"...Hey Ho, Mr. Krinkle, Have you heard the brand new sound? Its a cross between Jimi Hendrix, Bocephus, Cher, and James Brown. Its called Heavy Hometown New Wave, Cold Filtered, Low Calorie, Dry..."
In case you are wondering, it wasn't all about Nirvana. If you ask any follower of alternative music in the 90s you will probably be surprised that even though Nirvana was the one that opened the flood gates, it wasn't everyone's favorite (I was partial to Pearl Jam and Sonic Youth) nor were they the most talented band or artist at the time. That's not what it was about. Don't get me wrong, we all loved Kurt, Krist, and Dave and they did some amazing things and they are synonymous with grunge. Almost instantly Nirvana became the incidental poster child of a new movement and inadvertently incited a youth culture phenomenon. In reality they only scratched the surface of what was yet to come.
|Me in 1994|
The 90s started off muddled with the runoff and leftovers of the 80s. We were still living with one foot in the decade of excess and stuck in pop culture purgatory. However, there was something bubbling right below the surface, and had been since the late 80s, ready to erupt. The year the bomb dropped and the airwaves exploded there were interludes that we never initially realized would lead to our opus. Up until that point there were so many of us that had been wandering around aimlessly, searching for an identity and yearning for something deeper than the superficial monotony of a cookie cutter society and bubble gum pop. "You just had to be there." is such a cliché, but in relation to the decade, the sentiment couldn't be any truer. The total impact of the experience cannot be expressed through words alone. It was mind blowing. In a matter of months we were weaned off of the drone of the empty, mass marketed mediocrity. We had been liberated. Generation X was born.
From that point on we were flannel clad freaks united under a sound and for a time "Smells Like Teen Spirit" became our anthem. Suddenly we knew who we were supposed to be. We had a voice. That voice was laden with frustration. It was dark, it was bright, it was heavy, it was light. We were not always full of deep seeded angst. It was raw and gritty and filled with symbolism and vivid imagery. It had a soul. It exposed this deep vulnerability and inner strength. There was passion in it that music had lacked for a while. It had feeling. Music was art again. You could easily identify each band by their sound because no one band sounded the same as another. Everyone was unique and artists ranged from folk to shoegazers to funk rock to grunge to experimental, industrial, jam bands and everything in between. From 91-92 until about 97-98 we came of age and had compiled a soundtrack of our youth only to be rivaled by that of the 60s. We even singlehandedly revived the popularity of outdoor music festivals with Woodstock 94 and Lollapolooza. (You're welcome Bonnaroo and Coachella fans.) By the end of our glory days we had etched out a place in history.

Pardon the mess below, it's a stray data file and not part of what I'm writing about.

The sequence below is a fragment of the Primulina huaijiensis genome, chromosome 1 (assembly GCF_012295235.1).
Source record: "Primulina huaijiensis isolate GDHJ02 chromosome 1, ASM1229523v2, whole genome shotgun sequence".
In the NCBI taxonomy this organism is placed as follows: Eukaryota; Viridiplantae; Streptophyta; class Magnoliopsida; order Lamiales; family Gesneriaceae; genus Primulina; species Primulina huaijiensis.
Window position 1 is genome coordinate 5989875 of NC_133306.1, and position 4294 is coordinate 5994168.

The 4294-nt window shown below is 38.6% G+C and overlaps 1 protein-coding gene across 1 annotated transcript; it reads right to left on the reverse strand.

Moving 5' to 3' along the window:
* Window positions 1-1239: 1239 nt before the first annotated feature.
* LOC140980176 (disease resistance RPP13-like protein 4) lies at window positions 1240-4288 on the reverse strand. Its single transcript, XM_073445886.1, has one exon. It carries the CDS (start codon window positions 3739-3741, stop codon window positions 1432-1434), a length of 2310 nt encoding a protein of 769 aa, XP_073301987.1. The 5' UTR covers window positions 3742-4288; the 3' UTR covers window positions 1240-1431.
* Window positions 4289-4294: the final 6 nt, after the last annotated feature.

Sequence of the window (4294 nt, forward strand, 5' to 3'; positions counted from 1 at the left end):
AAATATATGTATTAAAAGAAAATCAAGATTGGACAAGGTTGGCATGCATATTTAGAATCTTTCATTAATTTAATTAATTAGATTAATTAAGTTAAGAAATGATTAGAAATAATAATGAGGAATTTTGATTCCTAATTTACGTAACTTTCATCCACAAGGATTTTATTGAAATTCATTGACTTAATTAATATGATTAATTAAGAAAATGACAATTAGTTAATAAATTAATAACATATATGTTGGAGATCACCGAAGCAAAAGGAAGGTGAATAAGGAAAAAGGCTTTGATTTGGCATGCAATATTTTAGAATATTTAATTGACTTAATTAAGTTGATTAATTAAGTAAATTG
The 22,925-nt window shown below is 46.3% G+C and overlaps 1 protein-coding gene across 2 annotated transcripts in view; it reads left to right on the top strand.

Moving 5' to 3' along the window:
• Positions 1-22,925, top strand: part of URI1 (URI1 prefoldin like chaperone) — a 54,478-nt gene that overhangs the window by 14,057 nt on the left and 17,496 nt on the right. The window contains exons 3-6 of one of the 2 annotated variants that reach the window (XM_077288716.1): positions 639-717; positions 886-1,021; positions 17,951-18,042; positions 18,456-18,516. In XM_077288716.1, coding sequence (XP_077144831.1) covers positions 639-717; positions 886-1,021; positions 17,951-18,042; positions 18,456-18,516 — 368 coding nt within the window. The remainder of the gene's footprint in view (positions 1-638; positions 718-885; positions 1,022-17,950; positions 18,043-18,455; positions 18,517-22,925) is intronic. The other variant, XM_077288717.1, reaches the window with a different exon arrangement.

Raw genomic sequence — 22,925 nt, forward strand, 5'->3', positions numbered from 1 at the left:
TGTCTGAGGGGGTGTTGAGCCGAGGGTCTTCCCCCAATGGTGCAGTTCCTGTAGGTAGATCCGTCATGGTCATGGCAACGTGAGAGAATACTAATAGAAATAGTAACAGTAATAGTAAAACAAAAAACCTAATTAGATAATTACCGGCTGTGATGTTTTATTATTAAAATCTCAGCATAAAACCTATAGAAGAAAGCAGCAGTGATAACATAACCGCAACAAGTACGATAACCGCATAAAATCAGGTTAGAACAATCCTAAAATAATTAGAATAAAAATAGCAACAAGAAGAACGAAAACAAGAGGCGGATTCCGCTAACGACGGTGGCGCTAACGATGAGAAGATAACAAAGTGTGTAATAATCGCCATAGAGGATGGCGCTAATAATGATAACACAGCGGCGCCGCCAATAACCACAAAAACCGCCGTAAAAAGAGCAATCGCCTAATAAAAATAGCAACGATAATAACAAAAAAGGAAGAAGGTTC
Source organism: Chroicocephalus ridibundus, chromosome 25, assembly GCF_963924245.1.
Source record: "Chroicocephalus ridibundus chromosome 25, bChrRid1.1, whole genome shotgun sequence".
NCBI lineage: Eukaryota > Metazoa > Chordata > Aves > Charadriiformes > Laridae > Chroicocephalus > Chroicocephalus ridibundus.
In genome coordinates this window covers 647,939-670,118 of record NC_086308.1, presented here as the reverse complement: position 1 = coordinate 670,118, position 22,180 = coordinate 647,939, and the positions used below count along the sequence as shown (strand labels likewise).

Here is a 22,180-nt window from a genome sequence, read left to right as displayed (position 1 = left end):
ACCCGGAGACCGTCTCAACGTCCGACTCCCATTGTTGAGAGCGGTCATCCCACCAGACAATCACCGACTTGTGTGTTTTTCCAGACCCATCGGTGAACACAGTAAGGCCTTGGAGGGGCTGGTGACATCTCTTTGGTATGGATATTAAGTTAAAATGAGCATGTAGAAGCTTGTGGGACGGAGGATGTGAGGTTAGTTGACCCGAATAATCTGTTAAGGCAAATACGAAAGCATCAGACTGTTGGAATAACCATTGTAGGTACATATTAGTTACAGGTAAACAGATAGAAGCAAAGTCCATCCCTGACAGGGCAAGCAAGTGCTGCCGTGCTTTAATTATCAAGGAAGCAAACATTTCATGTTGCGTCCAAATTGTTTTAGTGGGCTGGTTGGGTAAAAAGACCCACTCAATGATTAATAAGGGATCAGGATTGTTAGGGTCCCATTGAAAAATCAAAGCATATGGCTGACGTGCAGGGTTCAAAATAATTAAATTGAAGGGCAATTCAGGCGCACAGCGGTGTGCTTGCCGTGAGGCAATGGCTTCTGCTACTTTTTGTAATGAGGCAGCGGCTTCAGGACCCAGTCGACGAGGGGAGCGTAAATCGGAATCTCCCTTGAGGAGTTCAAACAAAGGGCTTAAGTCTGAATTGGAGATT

Some of us left our past behind thinking that this school of thought was maybe too juvenile and had this idea that there was someone they were supposed to be by society’s standards and adopted those convictions and some of us clung to it as almost a gospel and testament and as the foundation of a philosophy of how we thought life should be lived. We hoped that maybe in some small way the things we were would somehow be what society became. We were young and strong and waiting for the world to come along. It was the end of the world as we had known it for so long, but we were all felt fine with the direction it was headed. We aren't living in the past, only reliving it from time to time to appreciate where we came from, where we went, and where it will take us. In the grand scheme of things it is not completely about the clothes we wore, the music we listened to, or the things we did but what it was about was what those things represented and that in our music we left behind a heritage of free thinking, acceptance, and tolerance for future generations. We walked away from that decade with hearts and minds full of inspiration. Maybe I romanticize, but the fact remains that we made a very big impact. There are many iconic players from the era, like Layne Stayley and Andrew Wood, who are no longer with us, and Kurt Cobain’s legacy does live on. Now he and his most recognized hook, the hook that catapulted him into the limelight and the one he later loathed, are immortalized as nothing but a lyric and a sample in a Jay-Z song. Well, whatever, nevermind...
How did the 90s change you? Are there any moments that are significant to you that I missed? I'd love to hear what you think in the comments!